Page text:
HFS Inc.'s plan to buy Coldwell Banker is drawing the eyes of the mortgage industry to what would be a loan-originating giant.
PNC Mortgage Corp. may have an in with this developing colossus through its joint venture with Coldwell.
Once the purchase is completed, Parsippany, N.J.-based HFS, which already owns Century 21 Realtors and ERA Realty, would have 11,125 franchised broker offices nationwide. By most estimates, this would give HFS control of almost one-fourth of all residential real estate purchases in the United States, or about 1 million home sales this year.
"When someone the size of HFS buys Coldwell Banker, it gives everyone pause," said Brian Chappelle, senior vice president of corporate relations at the Mortgage Bankers Association of America.
Of particular interest to lenders is the joint venture between Coldwell Banker and PNC Bank Corp.'s mortgage unit in Vernon Hills, Ill. Dubbed the Home Mortgage Network, the venture places loan officers representing several mortgage lenders in Coldwell-owned offices.
The venture has helped PNC garner about 20% of the mortgages originated from Coldwell offices, said Don Erling, president of the network, during a conference last week.
Although Mr. Erling did not comment on the probability of Century 21 and ERA offices' being linked with the Home Mortgage Network, he did say the joint venture is hoping to see $1.8 billion of originations in 1996, a figure industry observers call very ambitious.
The deal's approval by the Justice Department has cleared away any formal antitrust concern, but some lenders have expressed worry that competition could be hindered by such a colossal joint venture.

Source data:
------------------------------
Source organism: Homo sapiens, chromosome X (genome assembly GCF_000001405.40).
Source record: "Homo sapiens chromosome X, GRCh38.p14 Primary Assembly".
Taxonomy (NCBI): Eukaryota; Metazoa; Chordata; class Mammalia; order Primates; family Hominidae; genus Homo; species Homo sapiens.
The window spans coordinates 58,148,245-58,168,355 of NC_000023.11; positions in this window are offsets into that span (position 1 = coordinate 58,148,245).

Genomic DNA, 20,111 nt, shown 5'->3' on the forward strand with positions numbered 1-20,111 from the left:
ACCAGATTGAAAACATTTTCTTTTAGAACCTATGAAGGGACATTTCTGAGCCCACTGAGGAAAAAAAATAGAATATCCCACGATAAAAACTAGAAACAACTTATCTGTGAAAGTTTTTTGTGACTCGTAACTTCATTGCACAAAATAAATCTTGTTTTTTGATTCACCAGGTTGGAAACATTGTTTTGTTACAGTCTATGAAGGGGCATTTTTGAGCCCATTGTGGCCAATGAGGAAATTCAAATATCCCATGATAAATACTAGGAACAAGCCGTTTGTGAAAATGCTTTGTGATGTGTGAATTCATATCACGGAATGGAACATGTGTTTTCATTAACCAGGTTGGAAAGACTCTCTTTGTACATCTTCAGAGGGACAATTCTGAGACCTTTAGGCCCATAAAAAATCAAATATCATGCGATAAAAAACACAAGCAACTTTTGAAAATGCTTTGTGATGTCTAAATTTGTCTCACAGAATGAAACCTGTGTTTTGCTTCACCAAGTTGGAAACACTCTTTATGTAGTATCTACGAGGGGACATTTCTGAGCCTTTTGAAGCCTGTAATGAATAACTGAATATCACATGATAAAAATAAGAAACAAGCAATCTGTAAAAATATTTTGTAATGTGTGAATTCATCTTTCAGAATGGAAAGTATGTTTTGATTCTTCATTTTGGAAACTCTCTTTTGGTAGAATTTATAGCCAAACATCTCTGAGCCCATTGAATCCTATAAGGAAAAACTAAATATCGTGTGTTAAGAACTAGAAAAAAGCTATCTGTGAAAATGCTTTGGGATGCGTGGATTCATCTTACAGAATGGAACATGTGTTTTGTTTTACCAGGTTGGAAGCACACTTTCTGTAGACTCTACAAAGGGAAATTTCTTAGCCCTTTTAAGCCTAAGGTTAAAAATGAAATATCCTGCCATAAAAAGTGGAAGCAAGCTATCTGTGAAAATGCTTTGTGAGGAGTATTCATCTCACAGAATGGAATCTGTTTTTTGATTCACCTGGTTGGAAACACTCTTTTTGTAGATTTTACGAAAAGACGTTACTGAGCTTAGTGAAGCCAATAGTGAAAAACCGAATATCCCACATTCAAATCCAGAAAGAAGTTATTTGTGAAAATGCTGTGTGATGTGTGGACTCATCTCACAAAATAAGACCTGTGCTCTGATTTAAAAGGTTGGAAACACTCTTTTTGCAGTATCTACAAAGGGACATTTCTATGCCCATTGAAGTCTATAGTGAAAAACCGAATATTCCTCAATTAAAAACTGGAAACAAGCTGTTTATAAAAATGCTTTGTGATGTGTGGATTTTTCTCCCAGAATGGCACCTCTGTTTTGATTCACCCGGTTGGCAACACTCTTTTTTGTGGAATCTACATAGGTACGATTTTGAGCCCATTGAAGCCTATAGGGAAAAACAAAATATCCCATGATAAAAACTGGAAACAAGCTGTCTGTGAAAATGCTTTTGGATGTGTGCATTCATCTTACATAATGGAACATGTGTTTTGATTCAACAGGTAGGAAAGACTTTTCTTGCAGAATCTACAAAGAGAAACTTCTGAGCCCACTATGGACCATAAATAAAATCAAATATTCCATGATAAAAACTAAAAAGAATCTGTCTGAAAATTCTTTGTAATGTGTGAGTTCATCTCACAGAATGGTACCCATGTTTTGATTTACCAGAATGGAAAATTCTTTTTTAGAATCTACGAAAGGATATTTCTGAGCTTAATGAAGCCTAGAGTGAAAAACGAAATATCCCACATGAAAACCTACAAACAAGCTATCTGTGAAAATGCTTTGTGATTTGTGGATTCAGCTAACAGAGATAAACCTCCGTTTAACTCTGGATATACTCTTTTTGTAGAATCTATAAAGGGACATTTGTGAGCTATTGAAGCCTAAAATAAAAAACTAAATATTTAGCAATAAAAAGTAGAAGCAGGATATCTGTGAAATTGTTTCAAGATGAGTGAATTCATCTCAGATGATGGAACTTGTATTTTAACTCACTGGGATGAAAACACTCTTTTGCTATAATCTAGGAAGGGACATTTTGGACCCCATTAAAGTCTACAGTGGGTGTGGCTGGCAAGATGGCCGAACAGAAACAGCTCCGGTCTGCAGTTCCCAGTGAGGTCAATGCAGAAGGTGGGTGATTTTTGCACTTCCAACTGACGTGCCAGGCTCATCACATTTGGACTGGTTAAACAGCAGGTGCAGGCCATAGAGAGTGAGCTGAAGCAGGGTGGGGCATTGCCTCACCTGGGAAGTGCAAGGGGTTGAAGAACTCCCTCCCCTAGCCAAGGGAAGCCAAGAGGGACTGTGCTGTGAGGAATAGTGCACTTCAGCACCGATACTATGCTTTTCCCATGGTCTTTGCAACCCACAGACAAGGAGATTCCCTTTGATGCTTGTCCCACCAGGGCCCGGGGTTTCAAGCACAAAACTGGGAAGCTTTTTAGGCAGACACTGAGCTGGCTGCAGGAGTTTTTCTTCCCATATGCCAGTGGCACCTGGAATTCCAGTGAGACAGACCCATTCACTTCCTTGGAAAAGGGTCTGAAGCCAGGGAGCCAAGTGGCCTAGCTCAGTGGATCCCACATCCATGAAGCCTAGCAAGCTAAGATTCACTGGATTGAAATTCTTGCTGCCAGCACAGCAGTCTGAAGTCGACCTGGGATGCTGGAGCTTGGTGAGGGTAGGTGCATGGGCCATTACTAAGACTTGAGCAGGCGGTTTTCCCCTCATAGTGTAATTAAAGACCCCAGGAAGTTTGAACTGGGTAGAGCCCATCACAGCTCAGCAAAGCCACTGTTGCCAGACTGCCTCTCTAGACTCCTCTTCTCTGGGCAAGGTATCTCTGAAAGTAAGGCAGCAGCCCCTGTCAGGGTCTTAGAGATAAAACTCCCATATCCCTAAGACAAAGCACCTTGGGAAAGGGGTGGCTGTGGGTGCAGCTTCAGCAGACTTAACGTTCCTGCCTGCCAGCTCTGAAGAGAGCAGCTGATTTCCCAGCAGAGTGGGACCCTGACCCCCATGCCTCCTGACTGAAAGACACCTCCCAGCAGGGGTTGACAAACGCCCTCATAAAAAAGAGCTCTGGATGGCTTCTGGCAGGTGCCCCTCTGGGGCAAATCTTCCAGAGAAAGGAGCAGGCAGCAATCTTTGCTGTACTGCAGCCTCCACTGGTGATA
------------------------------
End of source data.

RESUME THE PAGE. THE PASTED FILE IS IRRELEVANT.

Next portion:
Regulations are the best protectors of a free marketplace, said Mr. Chappelle. "If other lenders are allowed to compete with the affiliated partnership, we have no problem with it," he said. "The jury is still out on the ability and the success of joint ventures to provide the service that the customer wants."
Century 21 is looking beyond the Home Mortgage Network for lender affiliations, said one industry observer familiar with the companies. Start-up costs to join the network are too steep for some small real estate franchises, this observer said.
Strong regional real estate companies with their own mortgage lending divisions will provide the greatest competition for HFS' realty network, said Weston Edwards, president of the Laguna Beach, Calif.-based consultancy Weston Edwards and Associates.
And even the head of the Home Mortgage Network admits that it does not guarantee success.
"This is still a relationship business," said Mr. Erling. "We will win or lose the battle sales agent by sales agent."